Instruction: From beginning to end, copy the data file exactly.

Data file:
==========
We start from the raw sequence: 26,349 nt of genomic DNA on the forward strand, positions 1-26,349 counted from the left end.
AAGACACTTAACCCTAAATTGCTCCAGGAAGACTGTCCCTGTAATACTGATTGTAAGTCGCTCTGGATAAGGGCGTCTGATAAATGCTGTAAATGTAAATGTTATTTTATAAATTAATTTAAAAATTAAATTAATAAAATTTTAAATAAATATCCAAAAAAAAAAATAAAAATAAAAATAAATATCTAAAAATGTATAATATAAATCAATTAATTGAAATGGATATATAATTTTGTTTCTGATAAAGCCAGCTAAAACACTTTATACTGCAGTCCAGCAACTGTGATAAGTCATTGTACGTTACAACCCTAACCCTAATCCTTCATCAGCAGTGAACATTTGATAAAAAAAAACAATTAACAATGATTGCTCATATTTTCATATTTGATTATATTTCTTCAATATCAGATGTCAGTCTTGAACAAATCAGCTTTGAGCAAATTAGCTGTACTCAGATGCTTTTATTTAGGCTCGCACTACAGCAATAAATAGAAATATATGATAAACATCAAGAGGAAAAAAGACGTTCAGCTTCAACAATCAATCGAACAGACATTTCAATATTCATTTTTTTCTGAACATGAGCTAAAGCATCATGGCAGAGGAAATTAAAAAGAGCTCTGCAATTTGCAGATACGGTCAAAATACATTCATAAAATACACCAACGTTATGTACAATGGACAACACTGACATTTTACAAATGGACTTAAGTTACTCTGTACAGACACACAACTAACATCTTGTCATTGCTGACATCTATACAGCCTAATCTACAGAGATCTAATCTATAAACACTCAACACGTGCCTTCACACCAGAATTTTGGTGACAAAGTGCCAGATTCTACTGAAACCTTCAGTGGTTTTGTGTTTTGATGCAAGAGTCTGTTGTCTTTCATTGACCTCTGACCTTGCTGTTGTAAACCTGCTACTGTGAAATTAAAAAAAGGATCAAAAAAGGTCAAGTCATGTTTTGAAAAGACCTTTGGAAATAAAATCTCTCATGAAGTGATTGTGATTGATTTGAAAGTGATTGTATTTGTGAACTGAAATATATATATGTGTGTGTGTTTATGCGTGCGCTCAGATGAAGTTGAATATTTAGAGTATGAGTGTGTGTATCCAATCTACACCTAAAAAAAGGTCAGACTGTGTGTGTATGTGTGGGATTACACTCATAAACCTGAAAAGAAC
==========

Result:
We start from the raw sequence: 26,349 nt of genomic DNA on the forward strand, positions 1-26,349 counted from the left end.
AAGACACTTAACCCTAAATTGCTCCAGGAAGACTGTCCCTGTAATACTGATTGTAAGTCGCTCTGGATAAGGGCGTCTGATAAATGCTGTAAATGTAAATGTTATTTTATAAATTAATTTAAAAATTAAATTAATAAAATTTTAAATAAATATCCAAAAAAAAAAATAAAAATAAAAATAAATATCTAAAAATGTATAATATAAATCAATTAATTGAAATGGATATATAATTTTGTTTCTGATAAAGCCAGCTAAAACACTTTATACTGCAGTCCAGCAACTGTGATAAGTCATTGTACGTTACAACCCTAACCCTAATCCTTCATCAGCAGTGAACATTTGATAAAAAAAAACAATTAACAATGATTGCTCATATTTTCATATTTGATTATATTTCTTCAATATCAGATGTCAGTCTTGAACAAATCAGCTTTGAGCAAATTAGCTGTACTCAGATGCTTTTATTTAGGCTCGCACTACAGCAATAAATAGAAATATATGATAAACATCAAGAGGAAAAAAGACGTTCAGCTTCAACAATCAATCGAACAGACATTTCAATATTCATTTTTTTCTGAACATGAGCTAAAGCATCATGGCAGAGGAAATTAAAAAGAGCTCTGCAATTTGCAGATACGGTCAAAATACATTCATAAAATACACCAACGTTATGTACAATGGACAACACTGACATTTTACAAATGGACTTAAGTTACTCTGTACAGACACACAACTAACATCTTGTCATTGCTGACATCTATACAGCCTAATCTACAGAGATCTAATCTATAAACACTCAACACGTGCCTTCACACCAGAATTTTGGTGACAAAGTGCCAGATTCTACTGAAACCTTCAGTGGTTTTGTGTTTTGATGCAAGAGTCTGTTGTCTTTCATTGACCTCTGACCTTGCTGTTGTAAACCTGCTACTGTGAAATTAAAAAAAGGATCAAAAAAGGTCAAGTCATGTTTTGAAAAGACCTTTGGAAATAAAATCTCTCATGAAGTGATTGTGATTGATTTGAAAGTGATTGTATTTGTGAACTGAAATATATATATGTGTGTGTGTTTATGCGTGCGCTCAGATGAAGTTGAATATTTAGAGTATGAGTGTGTGTATCCAATCTACACCTAAAAAAAGGTCAGACTGTGTGTGTATGTGTGGGATTACACTCATAAACCTGAAAAGAAC